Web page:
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Equator Initiative Case Study – Ixpiyakok Women’s Association (ADEMI)

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Ixpiyakok Women’s Association (Associación de Mujeres Ixpiyakok - ADEMI) brings together 30 groups of Maya women in Chimaltenango to improve local food security and nutrition through organic family farms and seed banks. Originally launched as a credit and savings program for local women, the association has expanded into health and education service provision, as well as advocacy for women’s rights. The association supports the creation of family farms, provides guidance on organic farming techniques, and promotes the cultivation of native heirloom species such as chipilín, quilete, and native chilies.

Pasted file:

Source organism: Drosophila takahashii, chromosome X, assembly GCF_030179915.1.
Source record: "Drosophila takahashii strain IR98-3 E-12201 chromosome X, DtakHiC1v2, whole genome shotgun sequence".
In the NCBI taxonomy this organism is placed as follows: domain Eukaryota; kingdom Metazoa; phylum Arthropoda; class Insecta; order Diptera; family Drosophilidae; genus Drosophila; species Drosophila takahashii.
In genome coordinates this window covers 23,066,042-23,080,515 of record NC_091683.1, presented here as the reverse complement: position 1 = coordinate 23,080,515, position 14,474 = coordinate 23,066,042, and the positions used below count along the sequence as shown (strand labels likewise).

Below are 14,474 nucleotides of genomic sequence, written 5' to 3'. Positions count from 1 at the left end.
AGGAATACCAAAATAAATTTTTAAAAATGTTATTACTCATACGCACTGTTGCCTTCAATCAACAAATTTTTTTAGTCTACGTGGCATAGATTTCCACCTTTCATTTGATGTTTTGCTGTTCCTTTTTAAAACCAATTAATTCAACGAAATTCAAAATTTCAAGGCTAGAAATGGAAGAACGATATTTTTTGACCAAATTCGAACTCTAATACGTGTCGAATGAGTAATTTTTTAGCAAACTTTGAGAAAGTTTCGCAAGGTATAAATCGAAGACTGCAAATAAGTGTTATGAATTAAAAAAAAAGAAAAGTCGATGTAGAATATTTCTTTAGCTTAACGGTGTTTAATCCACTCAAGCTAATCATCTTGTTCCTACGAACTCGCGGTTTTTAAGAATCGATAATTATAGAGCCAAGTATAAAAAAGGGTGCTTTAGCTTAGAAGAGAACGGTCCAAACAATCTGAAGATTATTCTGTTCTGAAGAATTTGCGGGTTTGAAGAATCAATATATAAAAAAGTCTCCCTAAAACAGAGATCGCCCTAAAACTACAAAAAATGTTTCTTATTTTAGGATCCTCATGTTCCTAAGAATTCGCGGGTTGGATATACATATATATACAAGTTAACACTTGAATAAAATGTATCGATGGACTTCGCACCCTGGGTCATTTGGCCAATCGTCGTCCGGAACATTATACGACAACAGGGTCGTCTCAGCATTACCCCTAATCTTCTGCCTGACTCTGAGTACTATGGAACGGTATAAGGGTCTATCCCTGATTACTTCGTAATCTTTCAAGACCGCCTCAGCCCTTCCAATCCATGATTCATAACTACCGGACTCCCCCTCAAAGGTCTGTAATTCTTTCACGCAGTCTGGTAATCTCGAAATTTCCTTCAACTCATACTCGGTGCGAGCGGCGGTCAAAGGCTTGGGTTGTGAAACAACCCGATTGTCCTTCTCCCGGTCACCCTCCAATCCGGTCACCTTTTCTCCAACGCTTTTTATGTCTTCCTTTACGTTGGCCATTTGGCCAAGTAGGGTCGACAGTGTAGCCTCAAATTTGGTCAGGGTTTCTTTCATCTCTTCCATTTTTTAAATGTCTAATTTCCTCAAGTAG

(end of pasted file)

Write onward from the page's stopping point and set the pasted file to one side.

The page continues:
Training is also provided to ‘community educators’ on health, food security and nutrition. Household gardens provide local women with surplus crops that can be sold in local markets to generate an additional source of income. Each self-help group maintains a central seed bank, which has increased local access to native plants and reduced dependence on external inputs. Each group also maintains a tree nursery for fruit tree propagation, which adds diversity and earning capacity to family gardens and farms. The Equator Initiative brings together the United Nations, governments, civil society, businesses and grassroots organizations to recognize and advance local sustainable development solutions for people, nature and resilient communities. As local and indigenous groups across the world chart a path towards sustainable development, the Equator Prize--issued biennially by the Equator Initiative--shines a spotlight on their efforts by honoring them on an international stage. This project was awarded the Equator Prize in recognition of its contribution to local sustainable development solutions.

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